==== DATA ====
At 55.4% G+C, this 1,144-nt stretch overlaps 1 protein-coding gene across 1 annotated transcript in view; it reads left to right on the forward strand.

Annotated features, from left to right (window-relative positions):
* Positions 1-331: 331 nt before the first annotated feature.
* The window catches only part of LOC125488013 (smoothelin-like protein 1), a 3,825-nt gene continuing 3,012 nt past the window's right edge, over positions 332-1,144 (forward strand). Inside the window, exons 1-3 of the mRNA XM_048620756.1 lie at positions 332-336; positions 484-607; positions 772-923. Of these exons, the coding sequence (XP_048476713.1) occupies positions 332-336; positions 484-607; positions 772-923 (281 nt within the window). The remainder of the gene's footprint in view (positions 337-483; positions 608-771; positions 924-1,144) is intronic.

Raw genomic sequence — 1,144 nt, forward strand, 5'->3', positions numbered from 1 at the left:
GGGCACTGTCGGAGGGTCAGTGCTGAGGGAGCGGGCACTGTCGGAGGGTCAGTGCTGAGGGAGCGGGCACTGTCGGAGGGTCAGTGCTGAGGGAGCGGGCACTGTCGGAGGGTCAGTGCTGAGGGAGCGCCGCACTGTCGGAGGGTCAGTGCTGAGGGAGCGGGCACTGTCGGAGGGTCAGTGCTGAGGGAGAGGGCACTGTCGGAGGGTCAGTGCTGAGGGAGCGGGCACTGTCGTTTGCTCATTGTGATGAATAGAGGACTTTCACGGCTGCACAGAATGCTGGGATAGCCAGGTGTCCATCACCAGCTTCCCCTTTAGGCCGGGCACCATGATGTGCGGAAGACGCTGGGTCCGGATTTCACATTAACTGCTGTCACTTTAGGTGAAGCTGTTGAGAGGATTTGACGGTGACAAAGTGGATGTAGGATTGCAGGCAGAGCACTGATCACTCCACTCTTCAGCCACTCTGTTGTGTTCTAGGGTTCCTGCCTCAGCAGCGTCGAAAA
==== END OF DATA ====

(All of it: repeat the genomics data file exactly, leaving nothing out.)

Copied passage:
At 55.4% G+C, this 1,144-nt stretch overlaps 1 protein-coding gene across 1 annotated transcript in view; it reads left to right on the forward strand.

Annotated features, from left to right (window-relative positions):
* Positions 1-331: 331 nt before the first annotated feature.
* The window catches only part of LOC125488013 (smoothelin-like protein 1), a 3,825-nt gene continuing 3,012 nt past the window's right edge, over positions 332-1,144 (forward strand). Inside the window, exons 1-3 of the mRNA XM_048620756.1 lie at positions 332-336; positions 484-607; positions 772-923. Of these exons, the coding sequence (XP_048476713.1) occupies positions 332-336; positions 484-607; positions 772-923 (281 nt within the window). The remainder of the gene's footprint in view (positions 337-483; positions 608-771; positions 924-1,144) is intronic.

Raw genomic sequence — 1,144 nt, forward strand, 5'->3', positions numbered from 1 at the left:
GGGCACTGTCGGAGGGTCAGTGCTGAGGGAGCGGGCACTGTCGGAGGGTCAGTGCTGAGGGAGCGGGCACTGTCGGAGGGTCAGTGCTGAGGGAGCGGGCACTGTCGGAGGGTCAGTGCTGAGGGAGCGCCGCACTGTCGGAGGGTCAGTGCTGAGGGAGCGGGCACTGTCGGAGGGTCAGTGCTGAGGGAGAGGGCACTGTCGGAGGGTCAGTGCTGAGGGAGCGGGCACTGTCGTTTGCTCATTGTGATGAATAGAGGACTTTCACGGCTGCACAGAATGCTGGGATAGCCAGGTGTCCATCACCAGCTTCCCCTTTAGGCCGGGCACCATGATGTGCGGAAGACGCTGGGTCCGGATTTCACATTAACTGCTGTCACTTTAGGTGAAGCTGTTGAGAGGATTTGACGGTGACAAAGTGGATGTAGGATTGCAGGCAGAGCACTGATCACTCCACTCTTCAGCCACTCTGTTGTGTTCTAGGGTTCCTGCCTCAGCAGCGTCGAAAA